Green roofs haven’t been in the news much lately.
But that doesn’t mean that they’re not being built nor does it mean they aren’t being improved.
Perhaps it’s the mass media’s constant quest for something new and different that has kept green roofs out of the news.
Certainly, research continues, often with interesting but not sensational results.
In the Netherlands, a new design for green roofs was unveiled last month, when Joris Voeten, an urban engineer with a company called Urban Roofscapes in Amsterdam, presented the world with a design that he says stores more rainwater than existing green roofs. He also says it requires less power for irrigation.
The system makes use of sensor technology. Sensors are embedded in a shallow layer of soil on top of the roof’s water-storage elements.
The sensors constantly monitor the surface air temperature and the moisture content of the soil. If the soil becomes too dry an automated system can add water.
And if there is too much water, it can be released into the drains.
The system stores water in the insulated layer below the soil. Capillary action draws the water upward to irrigate the plants’ root systems. It works much like the old-fashioned kerosene lamps one used to see in rural areas. In those lamps a flat woven cotton wick extended down from the burner into a reservoir of kerosene.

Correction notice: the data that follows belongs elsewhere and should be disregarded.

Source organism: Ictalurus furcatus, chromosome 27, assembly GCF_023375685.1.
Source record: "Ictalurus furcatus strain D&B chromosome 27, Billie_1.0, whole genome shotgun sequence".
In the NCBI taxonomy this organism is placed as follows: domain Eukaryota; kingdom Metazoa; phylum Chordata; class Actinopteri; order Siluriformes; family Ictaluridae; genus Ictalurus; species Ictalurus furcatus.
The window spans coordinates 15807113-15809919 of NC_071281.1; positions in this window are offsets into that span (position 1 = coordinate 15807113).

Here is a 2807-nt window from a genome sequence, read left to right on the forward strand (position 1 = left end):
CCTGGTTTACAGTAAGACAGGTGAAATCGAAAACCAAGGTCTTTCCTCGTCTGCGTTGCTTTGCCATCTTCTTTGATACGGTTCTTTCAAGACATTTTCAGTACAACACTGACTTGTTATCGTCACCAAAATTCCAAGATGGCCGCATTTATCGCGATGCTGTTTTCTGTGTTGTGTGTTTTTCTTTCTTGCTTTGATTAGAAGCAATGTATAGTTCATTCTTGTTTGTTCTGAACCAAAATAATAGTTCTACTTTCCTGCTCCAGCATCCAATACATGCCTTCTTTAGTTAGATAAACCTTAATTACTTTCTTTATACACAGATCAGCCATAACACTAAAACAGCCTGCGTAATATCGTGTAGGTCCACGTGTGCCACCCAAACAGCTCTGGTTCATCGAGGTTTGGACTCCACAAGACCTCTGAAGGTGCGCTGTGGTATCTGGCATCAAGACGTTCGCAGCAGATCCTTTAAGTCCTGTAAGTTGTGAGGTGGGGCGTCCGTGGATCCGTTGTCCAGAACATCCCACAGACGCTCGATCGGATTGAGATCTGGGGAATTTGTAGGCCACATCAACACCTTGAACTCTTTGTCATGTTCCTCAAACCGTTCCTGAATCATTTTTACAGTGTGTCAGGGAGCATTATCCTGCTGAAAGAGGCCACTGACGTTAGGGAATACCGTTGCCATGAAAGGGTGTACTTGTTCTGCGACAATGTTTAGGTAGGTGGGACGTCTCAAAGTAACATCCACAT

Green roofs produce a cooling effect on buildings and the air immediately above them in two ways. The plants reflect heat instead of absorbing it the way traditional roofing sheets do. They also reduce heat by evaporating water.
Robbert Snep, of Holland’s Wageningen University, notes that the cooling effect of green roofs is well known but says Voeten’s roof is an improvement on existing designs because of the way it stores water and the way that water can be fed back to plants.
The use of sensors makes his green roof a smart roof.
“The smart roof really ensures that there is evaporation during heat waves for example,” Snep says. “That’s how they cool the surroundings. People can sleep well and…work well in such an environment.”
Voeten says his system can be laid on any flat roof with sufficient load-bearing capacity. The cost, he says, is likely to be somewhere around €100 to €250 per square metre. That works out to about $175 to $265 per square metre in Canadian currency.
Whether that price will be a stumbling block remains to be seen.
Certainly, in the early days of green roofs the cost of additional load-bearing capability and the cost of maintaining the roof slowed acceptance.
But green roofs in one form or another have been around for centuries. In northern Scandinavia sod roofs were commonplace. The modern trend started when green roofs were developed in Germany in the 1960s. Now it is estimated that about 10 per cent of all German roofs have been “greened.”
Apart from Germany, several other European countries have active associations promoting green roofs, including Switzerland, Norway, Italy, Austria, Hungary, Sweden, the Netherlands, the U.K. and Greece. The city of Linz in Austria has been paying developers to install green roofs since 1983.
Today, about 10 million square metres of new green roofs are being built worldwide every year, and Germany continues to lead the way.
Nearly a third of all German cities have regulations to support green-roof and rainwater technology.
Reducing the cooling and heating loads of buildings by using green roofs is an idea that appeals to building owners and operators. But as a warming world makes aberrant weather more common, green roofs will become more appealing as a useful tool for stormwater management.
Korky Koroluk is an Ottawa-based freelance writer. Send comments to email@example.com.